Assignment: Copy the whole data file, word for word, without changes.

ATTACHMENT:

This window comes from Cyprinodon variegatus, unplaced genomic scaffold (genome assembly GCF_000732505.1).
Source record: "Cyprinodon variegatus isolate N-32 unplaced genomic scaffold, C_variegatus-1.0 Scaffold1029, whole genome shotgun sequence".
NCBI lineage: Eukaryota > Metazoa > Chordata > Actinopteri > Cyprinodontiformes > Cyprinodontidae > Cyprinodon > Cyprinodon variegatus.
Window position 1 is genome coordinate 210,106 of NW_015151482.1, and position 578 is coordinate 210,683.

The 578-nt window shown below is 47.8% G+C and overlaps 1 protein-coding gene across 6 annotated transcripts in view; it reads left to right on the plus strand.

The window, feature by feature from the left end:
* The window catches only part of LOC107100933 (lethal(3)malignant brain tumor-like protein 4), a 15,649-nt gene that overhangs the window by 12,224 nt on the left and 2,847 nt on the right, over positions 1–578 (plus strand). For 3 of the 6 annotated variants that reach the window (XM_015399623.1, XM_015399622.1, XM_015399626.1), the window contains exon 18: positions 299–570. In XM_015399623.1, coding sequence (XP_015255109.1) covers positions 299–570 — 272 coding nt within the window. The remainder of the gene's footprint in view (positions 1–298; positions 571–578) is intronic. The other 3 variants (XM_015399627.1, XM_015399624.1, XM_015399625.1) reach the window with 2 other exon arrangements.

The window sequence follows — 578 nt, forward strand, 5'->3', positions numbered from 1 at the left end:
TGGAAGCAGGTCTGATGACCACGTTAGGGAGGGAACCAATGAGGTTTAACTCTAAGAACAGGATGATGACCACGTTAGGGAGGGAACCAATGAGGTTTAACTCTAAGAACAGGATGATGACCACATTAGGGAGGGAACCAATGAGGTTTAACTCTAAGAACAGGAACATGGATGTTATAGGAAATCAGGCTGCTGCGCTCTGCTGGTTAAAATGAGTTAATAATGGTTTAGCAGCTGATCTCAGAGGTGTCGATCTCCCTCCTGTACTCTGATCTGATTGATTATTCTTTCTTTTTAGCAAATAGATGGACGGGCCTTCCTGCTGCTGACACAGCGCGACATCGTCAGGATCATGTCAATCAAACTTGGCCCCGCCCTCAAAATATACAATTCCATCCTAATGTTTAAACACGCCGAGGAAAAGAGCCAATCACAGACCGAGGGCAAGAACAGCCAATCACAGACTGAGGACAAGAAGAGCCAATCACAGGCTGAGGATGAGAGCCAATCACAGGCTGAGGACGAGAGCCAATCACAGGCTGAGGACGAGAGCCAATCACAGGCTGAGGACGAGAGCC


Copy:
This window comes from Cyprinodon variegatus, unplaced genomic scaffold (genome assembly GCF_000732505.1).
Source record: "Cyprinodon variegatus isolate N-32 unplaced genomic scaffold, C_variegatus-1.0 Scaffold1029, whole genome shotgun sequence".
NCBI lineage: Eukaryota > Metazoa > Chordata > Actinopteri > Cyprinodontiformes > Cyprinodontidae > Cyprinodon > Cyprinodon variegatus.
Window position 1 is genome coordinate 210,106 of NW_015151482.1, and position 578 is coordinate 210,683.

The 578-nt window shown below is 47.8% G+C and overlaps 1 protein-coding gene across 6 annotated transcripts in view; it reads left to right on the plus strand.

The window, feature by feature from the left end:
* The window catches only part of LOC107100933 (lethal(3)malignant brain tumor-like protein 4), a 15,649-nt gene that overhangs the window by 12,224 nt on the left and 2,847 nt on the right, over positions 1–578 (plus strand). For 3 of the 6 annotated variants that reach the window (XM_015399623.1, XM_015399622.1, XM_015399626.1), the window contains exon 18: positions 299–570. In XM_015399623.1, coding sequence (XP_015255109.1) covers positions 299–570 — 272 coding nt within the window. The remainder of the gene's footprint in view (positions 1–298; positions 571–578) is intronic. The other 3 variants (XM_015399627.1, XM_015399624.1, XM_015399625.1) reach the window with 2 other exon arrangements.

The window sequence follows — 578 nt, forward strand, 5'->3', positions numbered from 1 at the left end:
TGGAAGCAGGTCTGATGACCACGTTAGGGAGGGAACCAATGAGGTTTAACTCTAAGAACAGGATGATGACCACGTTAGGGAGGGAACCAATGAGGTTTAACTCTAAGAACAGGATGATGACCACATTAGGGAGGGAACCAATGAGGTTTAACTCTAAGAACAGGAACATGGATGTTATAGGAAATCAGGCTGCTGCGCTCTGCTGGTTAAAATGAGTTAATAATGGTTTAGCAGCTGATCTCAGAGGTGTCGATCTCCCTCCTGTACTCTGATCTGATTGATTATTCTTTCTTTTTAGCAAATAGATGGACGGGCCTTCCTGCTGCTGACACAGCGCGACATCGTCAGGATCATGTCAATCAAACTTGGCCCCGCCCTCAAAATATACAATTCCATCCTAATGTTTAAACACGCCGAGGAAAAGAGCCAATCACAGACCGAGGGCAAGAACAGCCAATCACAGACTGAGGACAAGAAGAGCCAATCACAGGCTGAGGATGAGAGCCAATCACAGGCTGAGGACGAGAGCCAATCACAGGCTGAGGACGAGAGCCAATCACAGGCTGAGGACGAGAGCC